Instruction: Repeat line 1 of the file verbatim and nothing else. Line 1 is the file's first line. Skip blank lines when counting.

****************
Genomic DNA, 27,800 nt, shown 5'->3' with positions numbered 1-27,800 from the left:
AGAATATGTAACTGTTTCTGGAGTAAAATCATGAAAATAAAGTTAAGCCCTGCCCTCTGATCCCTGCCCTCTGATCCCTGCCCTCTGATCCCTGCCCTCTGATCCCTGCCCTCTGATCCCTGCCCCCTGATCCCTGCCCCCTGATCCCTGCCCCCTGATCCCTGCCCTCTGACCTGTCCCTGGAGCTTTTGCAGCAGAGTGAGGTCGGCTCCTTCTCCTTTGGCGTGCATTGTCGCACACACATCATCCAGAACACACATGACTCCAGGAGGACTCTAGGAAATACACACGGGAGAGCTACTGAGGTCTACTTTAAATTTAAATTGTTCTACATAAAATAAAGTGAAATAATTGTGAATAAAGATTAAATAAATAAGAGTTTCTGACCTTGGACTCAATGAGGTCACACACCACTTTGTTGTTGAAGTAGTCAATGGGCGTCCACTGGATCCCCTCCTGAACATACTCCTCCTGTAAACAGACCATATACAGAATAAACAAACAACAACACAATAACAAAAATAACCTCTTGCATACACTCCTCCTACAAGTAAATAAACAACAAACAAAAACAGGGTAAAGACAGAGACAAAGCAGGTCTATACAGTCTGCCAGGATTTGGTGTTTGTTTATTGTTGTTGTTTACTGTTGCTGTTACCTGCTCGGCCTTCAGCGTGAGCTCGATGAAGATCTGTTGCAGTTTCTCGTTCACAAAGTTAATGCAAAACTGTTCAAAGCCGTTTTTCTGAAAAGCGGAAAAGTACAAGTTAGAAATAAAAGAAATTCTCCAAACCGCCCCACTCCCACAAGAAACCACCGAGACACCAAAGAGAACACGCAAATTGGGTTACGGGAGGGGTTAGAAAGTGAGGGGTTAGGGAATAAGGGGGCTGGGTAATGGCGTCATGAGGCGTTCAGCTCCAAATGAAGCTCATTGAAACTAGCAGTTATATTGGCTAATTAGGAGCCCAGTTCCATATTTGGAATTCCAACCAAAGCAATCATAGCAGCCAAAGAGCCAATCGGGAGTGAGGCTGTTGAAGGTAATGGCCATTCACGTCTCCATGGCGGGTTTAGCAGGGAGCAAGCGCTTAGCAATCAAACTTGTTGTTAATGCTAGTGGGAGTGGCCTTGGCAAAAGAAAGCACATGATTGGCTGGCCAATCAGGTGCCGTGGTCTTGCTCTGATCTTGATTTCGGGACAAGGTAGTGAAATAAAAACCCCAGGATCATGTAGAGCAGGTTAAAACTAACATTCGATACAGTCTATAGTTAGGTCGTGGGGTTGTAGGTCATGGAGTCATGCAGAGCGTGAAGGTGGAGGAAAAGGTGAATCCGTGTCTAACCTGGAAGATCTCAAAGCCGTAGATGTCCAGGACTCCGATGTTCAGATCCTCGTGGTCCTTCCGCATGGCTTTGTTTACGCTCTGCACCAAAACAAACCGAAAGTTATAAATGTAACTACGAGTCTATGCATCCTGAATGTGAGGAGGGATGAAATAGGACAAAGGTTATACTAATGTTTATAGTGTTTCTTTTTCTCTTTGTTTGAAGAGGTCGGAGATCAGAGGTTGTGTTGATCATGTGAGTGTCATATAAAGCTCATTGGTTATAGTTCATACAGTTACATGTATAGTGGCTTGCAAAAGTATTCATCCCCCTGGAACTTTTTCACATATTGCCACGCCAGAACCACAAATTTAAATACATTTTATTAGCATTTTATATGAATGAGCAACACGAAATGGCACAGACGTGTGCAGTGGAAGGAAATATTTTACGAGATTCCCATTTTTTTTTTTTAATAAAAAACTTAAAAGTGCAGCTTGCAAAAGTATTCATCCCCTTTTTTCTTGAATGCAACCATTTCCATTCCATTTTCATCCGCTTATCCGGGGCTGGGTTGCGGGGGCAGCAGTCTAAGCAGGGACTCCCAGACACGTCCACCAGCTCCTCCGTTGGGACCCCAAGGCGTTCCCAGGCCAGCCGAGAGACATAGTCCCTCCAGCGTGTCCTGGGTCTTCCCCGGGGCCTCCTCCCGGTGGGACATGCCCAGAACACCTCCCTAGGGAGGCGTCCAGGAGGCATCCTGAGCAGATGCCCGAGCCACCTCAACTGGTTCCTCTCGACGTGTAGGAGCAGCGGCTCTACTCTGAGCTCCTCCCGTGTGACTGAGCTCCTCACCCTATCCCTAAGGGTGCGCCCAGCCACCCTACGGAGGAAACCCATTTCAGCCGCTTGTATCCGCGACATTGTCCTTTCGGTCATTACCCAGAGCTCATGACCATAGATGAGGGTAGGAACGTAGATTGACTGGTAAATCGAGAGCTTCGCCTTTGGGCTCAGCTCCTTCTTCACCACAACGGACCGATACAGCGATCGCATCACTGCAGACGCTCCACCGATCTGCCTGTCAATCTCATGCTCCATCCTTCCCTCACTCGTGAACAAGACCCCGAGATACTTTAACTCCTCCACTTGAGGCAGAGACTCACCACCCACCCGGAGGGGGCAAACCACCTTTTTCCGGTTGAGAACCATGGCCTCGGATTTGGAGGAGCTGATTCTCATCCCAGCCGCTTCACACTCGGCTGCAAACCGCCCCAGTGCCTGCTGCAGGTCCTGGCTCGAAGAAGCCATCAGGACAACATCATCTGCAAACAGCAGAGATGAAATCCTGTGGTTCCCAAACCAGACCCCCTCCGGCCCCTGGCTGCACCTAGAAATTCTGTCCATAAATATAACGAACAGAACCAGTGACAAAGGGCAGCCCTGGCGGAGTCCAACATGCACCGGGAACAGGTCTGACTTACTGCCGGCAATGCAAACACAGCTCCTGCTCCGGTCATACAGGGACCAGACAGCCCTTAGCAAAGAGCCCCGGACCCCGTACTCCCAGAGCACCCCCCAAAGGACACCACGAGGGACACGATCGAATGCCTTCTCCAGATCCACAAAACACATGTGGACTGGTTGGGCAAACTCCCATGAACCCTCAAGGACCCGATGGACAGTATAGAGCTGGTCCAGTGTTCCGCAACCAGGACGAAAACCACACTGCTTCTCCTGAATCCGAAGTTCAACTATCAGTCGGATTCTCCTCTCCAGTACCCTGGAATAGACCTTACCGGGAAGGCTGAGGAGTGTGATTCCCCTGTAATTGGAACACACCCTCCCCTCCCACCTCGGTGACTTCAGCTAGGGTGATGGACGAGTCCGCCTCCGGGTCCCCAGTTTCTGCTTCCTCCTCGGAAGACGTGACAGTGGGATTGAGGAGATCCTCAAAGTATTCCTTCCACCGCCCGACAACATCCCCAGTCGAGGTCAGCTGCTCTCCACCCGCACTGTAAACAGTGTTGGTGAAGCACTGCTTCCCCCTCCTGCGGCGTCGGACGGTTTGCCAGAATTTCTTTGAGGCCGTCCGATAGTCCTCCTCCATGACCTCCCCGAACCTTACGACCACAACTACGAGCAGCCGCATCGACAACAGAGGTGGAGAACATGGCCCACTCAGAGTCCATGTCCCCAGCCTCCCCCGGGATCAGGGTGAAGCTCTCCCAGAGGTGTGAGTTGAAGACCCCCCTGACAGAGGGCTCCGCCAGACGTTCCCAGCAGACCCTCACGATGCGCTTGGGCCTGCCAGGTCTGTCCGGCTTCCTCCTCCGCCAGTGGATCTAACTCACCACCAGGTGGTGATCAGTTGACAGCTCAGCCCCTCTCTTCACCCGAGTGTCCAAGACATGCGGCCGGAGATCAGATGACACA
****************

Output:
Genomic DNA, 27,800 nt, shown 5'->3' with positions numbered 1-27,800 from the left: